The streets of Edo by Utagawa Hiroshige (1840).

The streets of Edo by Utagawa Hiroshige (1840).

  • After the fall of Osaka Castle, the peaceful Edo period started under the rule of the Tokugawa family.
  • This is the era when the samurai started losing their prestigious social status since there were no wars.
  • In this period about 300 daimyos were ruled by the Tokugawa shogunate based in Edo (Tokyo).
  • In most of the Edo period (1639~), Japan was literally an isolated country (Sakoku).
  • No Japanese could leave the country and no foreigner could enter Japan.
  • Foreign books, foreign trade and foreign religions were banned. Missionaries were killed.
  • Only the Dutch were given a privileged status. They could temporarily stop by a a tiny island in Southern Japan.
  • Ukiyo-e (woodblock prints) and kabuki (Japanese style musicals), bunraku (Japanese puppet theater) were born and became popular in this era.
  • Kabuki artists were like rock starts, ordinary people had ukiyo-e posters of kabuki performers hung on their walls at home.
  • The samurai were still needed for personal protection and suppressing revolts.
  • Many high ranking samurai and daimyos became bureaucrats and government officials towards the end of the Edo period.
  • Some samurai were given permission to do farming
  • The light-weight hidden armors became popular. At the same time most armors produced during this period tend to be ceremonial as there were no wars.
  • During the Edo period Japan was considered to be one of the most advanced nations in the world. About 90% of the population in Tokyo could write and read, the highest rate in the world.
  • Japanese called the foreigners barbarians since they used their hands while eating and did not take daily showers unlike Japanese.

EDO PERIOD
The Tokugawa clan won a huge victory in the battle of Sekigahara (1600) and they also unified the rest of Japan within 3 years. in 1603 the emperor declared Tokugawa Ieyasu as shogun. Tokugawa already was controlling certain regions of Kanto so he chose a small fishing village as the capital. This village was called Edo which was later named Tokyo. He also started building the Nijo castle in Kyoto in 1603 to stay at when he visited the emperor in Kyoto. The Edo period practically started and ended in the Nijo Castle.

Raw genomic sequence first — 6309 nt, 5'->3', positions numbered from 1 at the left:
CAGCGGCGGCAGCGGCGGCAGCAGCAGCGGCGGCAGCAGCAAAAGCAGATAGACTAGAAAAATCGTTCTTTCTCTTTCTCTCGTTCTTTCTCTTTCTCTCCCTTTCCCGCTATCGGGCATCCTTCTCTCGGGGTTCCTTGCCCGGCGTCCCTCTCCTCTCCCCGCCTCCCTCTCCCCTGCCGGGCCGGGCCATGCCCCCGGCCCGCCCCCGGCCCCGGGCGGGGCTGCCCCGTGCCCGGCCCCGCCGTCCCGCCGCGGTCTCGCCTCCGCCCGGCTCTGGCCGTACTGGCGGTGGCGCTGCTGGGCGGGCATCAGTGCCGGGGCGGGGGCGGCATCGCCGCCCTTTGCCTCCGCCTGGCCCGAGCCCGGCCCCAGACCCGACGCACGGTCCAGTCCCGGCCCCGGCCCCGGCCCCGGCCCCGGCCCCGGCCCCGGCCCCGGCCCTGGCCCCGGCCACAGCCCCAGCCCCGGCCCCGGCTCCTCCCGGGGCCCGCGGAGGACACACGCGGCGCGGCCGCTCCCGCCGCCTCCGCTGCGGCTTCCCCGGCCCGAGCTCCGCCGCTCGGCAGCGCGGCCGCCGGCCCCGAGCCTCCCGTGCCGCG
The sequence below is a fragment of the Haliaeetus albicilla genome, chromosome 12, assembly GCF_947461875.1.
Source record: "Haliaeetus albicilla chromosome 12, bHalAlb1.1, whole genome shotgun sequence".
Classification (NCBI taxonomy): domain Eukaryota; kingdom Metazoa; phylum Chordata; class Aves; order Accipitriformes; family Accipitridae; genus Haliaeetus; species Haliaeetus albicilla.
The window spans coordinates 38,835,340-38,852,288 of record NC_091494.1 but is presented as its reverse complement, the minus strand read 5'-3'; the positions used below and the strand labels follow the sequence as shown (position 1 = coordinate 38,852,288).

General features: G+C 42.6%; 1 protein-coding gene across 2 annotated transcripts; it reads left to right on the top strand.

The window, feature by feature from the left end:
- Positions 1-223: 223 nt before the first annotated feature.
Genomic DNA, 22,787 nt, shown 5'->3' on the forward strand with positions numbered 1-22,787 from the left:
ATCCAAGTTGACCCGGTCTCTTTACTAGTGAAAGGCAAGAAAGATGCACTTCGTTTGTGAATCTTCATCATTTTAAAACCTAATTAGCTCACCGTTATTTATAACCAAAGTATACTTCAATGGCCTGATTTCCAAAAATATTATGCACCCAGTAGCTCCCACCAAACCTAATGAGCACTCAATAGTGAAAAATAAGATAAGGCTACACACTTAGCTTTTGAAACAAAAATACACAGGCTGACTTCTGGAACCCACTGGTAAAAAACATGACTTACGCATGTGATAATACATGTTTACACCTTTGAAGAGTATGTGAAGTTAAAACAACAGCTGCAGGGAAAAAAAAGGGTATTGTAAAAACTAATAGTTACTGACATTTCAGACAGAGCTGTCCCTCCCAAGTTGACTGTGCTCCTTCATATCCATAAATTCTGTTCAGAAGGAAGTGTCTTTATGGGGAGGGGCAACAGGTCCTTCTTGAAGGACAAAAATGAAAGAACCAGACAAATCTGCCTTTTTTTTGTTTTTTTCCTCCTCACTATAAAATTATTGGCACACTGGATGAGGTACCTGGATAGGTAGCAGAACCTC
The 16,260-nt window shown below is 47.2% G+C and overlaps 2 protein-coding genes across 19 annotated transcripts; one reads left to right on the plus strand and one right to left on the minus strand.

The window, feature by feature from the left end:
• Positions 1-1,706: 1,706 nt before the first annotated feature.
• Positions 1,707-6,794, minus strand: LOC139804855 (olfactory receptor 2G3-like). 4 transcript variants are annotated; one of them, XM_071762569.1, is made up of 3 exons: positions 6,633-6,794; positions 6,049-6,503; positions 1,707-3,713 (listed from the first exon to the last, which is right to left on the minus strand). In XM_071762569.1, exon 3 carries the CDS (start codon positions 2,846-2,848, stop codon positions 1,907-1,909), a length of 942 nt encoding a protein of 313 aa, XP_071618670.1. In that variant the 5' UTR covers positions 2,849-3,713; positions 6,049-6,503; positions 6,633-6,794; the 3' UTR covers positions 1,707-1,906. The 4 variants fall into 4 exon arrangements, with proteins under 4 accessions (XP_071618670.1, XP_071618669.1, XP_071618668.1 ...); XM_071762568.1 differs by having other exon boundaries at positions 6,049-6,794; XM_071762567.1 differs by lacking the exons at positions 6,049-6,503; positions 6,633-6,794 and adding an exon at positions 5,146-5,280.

This is the era when the samurai started losing their prestigious social status since there were no wars. The shogun also created strict rules and manipulated local daimyos to prevent any uprising by the samurai. Strong daimyos were dispatched to faraway places and big clans were divided into smaller “han”s. It is claimed that even facial hair by samu- rai was discouraged which may mean the rebellious spirit.
 

In this period, about 200 daimyos ruled Japan led by the Tokugawa shogunate based in Edo (Tokyo). But the daimyos were not equal. Distant relative clans of the Tokugawa, called shinpan, were the highest level followed by fudai who were the allies of Tokugawa in the battle of Sekigahara. The lowest ranking was Tozama who were not allies and who were not trusted. Daimyos were required to have a house in Edo and spend every other year in the Edo city to show their loyalty.
 

To prevent any foreign influences which may damage the control of the shogunate, the shogun shut down the borders in 1639 which is called “sakoku”. Japan literally was an isolated country for about 260 years. No Japanese could leave the country and no foreigner could enter Japan. Foreign books, foreign trade and foreign religions were banned. Missionaries were killed.
 

EDO PERIOD
The shogunate created the tokaido route which was the only way to travel between Tokyo and Kyoto starting at Nihonbashi and ending at the Sanjo bridge in Kyoto. The shogunate created rules for dresses where each social class must have dressed accordingly. It was forbidden to publicly talk about current events or mention them in print media.

EDO PERIOD
Ukiyo-e (woodblock prints) became popular during this era. It was forbidden to draw any member of the Tokugawa Bakufu or any samurai clans who fought against the Tokugawa clan. Any politic reference was also banned. The samurai images in ukiyoe prints usually depict kabuki artists (e.g. red paints around the eyes and crooked eyebrows), not real samurais. The samurai were still needed for personal protection and suppressing revolts. The light-weight hidden armors became popular. At the same time most armors produced during this period tend to be ceremonial as there were no wars. The most famous armor school was the Myochin family. Most armors displayed at museums today were never worn in a battle since they are likely have been made during the Edo period.
 

EDO PERIODDuring the Edo period Japan was considered to be one of the most advanced nations in the world even with limited trade. Japanese called the foreigners barbarians since they used their hands while eating and did not take daily showers unlike Japanese. When jesuits arrived in 1650s, they tried to blend in and imitate Japanese but they still didn’t want to take a shower everyday like the Japanese did, especially in the Winter. In the 1800’s, about 90% of the population in Tokyo could write and read, the highest rate in the world.
 

Edo Period ended in 1868 after the shogun’s peaceful resignation and giving power back to the emperor at the Nijo castle. The Shogun however changed his mind a few months later but the shogun loyalists lost the Toba Fushimi battle in Kyoto. One of the first things the emperor did was to abolish the samurai system in the 1870s. The emperor also declared shinto as the national religion of Japan because he believed the Buddhist institutions endorsed and protected the samurai system.
 


 
Edo Period (1603-1868)
 
Page updated:

Contact us : info@mai-ko.com

Related posts